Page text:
The design and delivery of the CHAPS program [30] were consistent with additional recent recommendations and research for improving PD care. As in ParkinsonNet, CHAPS included education of staff (nurse care managers), collaboration (huddles with PD specialists, warm hand-offs in care coordination), and following established care indicators and guidelines (PD quality indicators) [16, 19, 22]. Nurse care manager activities met the six minimum standard tasks for PD nurse specialists: provide information and education, support patient and caregiver in self-management, screen and offer prevention, support patient and caregivers on psychosocial and existential domains, work in multidisciplinary collaboration, and perform specific nursing-technical interventions [19]. CHAPS problems/topics, using the Organizing Framework, overlapped with the PD nurse specialist guideline areas: nutrition, sexuality, sleep (Domain I); mental functioning, palliative care (Domain II); and self-care, mobility and work (Domains III and IV) [19]. CHAPS addressed the challenge of limited numbers of PD nurse specialists by developing a concise CHAPS orientation program for nurses from different backgrounds. This study’s findings are consistent with other descriptions of intervention delivery characteristics [28, 29] except for examination of relationships among intervention characteristics and clinical outcomes [62].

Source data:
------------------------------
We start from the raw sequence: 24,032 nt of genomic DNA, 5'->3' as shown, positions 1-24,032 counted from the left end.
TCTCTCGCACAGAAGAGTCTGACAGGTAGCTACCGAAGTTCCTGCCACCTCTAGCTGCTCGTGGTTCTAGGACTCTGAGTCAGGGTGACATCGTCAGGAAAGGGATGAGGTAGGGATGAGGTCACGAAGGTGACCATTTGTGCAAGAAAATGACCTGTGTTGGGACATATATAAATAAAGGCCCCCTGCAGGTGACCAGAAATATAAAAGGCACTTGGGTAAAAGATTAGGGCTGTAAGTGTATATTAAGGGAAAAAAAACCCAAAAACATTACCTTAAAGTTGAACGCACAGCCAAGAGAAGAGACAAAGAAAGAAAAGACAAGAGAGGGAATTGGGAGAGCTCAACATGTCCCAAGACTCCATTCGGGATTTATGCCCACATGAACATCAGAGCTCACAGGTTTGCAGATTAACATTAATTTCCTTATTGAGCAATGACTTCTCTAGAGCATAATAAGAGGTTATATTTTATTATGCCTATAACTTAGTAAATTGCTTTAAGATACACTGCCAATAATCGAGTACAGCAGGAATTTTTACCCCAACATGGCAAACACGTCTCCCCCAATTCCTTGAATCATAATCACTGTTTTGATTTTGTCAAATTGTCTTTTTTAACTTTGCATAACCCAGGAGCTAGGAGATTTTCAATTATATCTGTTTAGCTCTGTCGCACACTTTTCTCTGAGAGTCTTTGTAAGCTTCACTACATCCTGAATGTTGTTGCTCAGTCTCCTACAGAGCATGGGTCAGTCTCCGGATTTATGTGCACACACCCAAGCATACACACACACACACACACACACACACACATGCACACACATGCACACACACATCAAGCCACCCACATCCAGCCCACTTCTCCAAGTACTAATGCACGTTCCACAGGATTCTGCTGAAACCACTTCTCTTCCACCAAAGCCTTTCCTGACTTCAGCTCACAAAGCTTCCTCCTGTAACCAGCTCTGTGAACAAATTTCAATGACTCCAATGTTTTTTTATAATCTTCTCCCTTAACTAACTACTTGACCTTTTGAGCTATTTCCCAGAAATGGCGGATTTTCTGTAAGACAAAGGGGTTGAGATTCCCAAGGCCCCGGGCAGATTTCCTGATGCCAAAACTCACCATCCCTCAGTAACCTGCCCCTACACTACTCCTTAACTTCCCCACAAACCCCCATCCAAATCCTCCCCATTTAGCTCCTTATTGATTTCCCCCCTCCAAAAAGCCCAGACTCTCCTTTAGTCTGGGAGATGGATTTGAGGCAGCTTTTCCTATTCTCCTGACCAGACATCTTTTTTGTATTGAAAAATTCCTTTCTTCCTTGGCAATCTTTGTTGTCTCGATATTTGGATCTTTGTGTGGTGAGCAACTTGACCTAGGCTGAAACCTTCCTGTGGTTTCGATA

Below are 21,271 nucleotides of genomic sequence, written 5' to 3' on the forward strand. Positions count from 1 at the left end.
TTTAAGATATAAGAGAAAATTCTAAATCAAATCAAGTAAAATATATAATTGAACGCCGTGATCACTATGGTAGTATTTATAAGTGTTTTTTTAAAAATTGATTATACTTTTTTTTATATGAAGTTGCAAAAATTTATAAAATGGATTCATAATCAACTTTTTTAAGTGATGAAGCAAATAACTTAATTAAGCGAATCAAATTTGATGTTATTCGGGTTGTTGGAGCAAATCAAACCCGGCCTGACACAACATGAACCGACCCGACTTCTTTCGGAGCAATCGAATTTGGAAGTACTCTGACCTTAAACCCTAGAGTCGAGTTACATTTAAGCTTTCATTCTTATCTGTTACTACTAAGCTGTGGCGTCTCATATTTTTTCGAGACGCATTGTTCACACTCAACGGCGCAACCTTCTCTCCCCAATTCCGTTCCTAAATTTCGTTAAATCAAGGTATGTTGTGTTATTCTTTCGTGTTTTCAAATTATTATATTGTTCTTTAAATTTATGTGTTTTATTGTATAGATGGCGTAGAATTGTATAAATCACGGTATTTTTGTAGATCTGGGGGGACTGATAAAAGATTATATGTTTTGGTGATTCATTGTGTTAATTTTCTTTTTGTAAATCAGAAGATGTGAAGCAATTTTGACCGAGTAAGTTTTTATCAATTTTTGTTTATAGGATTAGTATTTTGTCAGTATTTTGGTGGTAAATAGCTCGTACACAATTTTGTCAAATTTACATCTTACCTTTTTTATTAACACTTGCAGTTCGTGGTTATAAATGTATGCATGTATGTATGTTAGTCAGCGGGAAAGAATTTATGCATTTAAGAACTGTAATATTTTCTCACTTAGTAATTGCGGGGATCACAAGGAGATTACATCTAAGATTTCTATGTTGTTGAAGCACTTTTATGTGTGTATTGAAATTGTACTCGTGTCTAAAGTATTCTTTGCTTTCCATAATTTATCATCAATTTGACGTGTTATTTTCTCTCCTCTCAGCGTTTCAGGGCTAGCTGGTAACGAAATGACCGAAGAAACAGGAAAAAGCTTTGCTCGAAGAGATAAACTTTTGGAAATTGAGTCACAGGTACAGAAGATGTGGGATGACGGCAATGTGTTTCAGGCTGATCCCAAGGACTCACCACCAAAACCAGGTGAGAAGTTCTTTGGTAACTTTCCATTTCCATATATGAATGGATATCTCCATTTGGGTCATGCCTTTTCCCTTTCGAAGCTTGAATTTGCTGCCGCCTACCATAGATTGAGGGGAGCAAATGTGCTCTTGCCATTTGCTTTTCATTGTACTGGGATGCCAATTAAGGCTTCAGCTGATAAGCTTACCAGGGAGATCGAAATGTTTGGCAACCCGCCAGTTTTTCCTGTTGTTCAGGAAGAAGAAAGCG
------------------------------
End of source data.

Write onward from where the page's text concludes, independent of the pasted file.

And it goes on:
Limitations